Madonsela, 51, said she will continue to push for Zuma, 72, to respond in full to her March report, which found he unduly benefited from a state-funded R215 million upgrade of security at his home in Nkandla, in the eastern KwaZulu-Natal province. While she recommended he repay some of the money, Zuma attempted to deflect the scandal by appointing his police minister on Aug. 14 to investigate his liability.
“Once the president has submitted his comments on my report, and an indication of what he intends to do in remediate action, I’ll back off,” Madonsela said in a interview with SAfm radio on Friday.
The ruling African National Congress this week criticised Madonsela for writing a letter to Zuma demanding he respond to her report, saying that she was undermining parliament. The party accused her of seeking to discredit Zuma, suggesting she was working with opposition political parties.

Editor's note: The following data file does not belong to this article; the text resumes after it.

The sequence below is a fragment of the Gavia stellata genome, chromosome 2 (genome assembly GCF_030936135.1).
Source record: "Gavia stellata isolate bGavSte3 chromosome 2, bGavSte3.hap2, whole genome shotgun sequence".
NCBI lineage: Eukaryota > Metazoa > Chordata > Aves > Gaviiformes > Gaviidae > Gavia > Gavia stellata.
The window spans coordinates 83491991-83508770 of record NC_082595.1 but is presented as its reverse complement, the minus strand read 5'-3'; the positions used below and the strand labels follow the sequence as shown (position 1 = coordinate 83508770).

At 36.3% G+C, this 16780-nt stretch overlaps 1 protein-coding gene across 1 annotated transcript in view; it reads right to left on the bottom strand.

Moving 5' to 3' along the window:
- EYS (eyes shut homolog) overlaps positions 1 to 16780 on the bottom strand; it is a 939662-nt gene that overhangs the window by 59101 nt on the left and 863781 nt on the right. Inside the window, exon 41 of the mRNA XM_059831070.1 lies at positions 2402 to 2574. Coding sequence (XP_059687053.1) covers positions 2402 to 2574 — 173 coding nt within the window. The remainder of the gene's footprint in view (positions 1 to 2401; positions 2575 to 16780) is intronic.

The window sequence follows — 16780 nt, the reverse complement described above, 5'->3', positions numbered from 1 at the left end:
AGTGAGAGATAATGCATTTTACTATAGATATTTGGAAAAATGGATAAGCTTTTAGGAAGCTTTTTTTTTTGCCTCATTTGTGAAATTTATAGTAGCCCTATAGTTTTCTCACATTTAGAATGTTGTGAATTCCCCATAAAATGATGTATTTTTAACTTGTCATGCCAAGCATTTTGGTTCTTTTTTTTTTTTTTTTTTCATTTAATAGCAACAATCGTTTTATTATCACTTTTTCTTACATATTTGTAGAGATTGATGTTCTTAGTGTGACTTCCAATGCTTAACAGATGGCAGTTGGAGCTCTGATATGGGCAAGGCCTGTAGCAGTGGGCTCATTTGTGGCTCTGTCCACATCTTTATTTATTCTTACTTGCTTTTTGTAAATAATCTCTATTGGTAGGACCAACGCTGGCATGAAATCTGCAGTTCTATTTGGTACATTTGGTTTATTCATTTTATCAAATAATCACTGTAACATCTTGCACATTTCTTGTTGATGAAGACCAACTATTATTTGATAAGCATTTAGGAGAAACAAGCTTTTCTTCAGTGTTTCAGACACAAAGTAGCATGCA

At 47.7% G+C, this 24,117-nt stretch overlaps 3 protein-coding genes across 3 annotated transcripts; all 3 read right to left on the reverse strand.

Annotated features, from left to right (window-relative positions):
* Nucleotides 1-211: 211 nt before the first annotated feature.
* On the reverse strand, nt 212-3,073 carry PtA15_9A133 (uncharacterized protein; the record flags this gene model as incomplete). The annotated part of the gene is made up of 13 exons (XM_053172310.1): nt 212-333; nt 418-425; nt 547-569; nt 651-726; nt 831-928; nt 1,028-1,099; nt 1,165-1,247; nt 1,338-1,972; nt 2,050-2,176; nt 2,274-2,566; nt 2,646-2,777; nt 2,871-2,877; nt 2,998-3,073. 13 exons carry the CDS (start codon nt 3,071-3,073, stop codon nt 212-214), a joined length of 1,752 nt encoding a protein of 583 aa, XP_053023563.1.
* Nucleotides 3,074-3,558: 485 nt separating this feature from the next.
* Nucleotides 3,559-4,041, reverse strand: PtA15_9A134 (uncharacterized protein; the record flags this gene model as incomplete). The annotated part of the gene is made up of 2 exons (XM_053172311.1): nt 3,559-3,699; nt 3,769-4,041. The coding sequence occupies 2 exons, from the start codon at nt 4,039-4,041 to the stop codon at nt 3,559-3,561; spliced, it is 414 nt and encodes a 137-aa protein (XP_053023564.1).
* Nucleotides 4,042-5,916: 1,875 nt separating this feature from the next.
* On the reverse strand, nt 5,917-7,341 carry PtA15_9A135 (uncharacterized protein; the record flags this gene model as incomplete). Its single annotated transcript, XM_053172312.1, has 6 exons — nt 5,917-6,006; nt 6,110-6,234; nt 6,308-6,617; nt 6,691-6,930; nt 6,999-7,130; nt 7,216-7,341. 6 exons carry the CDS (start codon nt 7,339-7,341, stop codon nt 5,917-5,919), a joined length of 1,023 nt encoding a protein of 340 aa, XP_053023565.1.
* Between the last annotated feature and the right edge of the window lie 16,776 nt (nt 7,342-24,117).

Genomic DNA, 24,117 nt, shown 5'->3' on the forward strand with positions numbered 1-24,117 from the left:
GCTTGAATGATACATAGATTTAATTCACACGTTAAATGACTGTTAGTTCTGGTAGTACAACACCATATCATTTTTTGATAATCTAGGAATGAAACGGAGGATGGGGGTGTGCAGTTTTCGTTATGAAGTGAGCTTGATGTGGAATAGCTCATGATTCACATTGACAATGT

Madonsela said today her office isn’t under threat and denied the ANC’s allegations that she’s biased against Zuma.
The Public Protector’s office has “the full support” from the government and public, she said. “But there are elements who are hell-bent on distorting things.”
Zuma has denied wrongdoing related to the Nkandla upgrades and a ministerial team that investigated the project said in December the president had no role in authorizing the expenditure.
“I am accountable to parliament for my activities,” Madonsela said. “It has no authority to override my decision. It can converse with me, it can discuss the matter, but it can’t undo my findings.”
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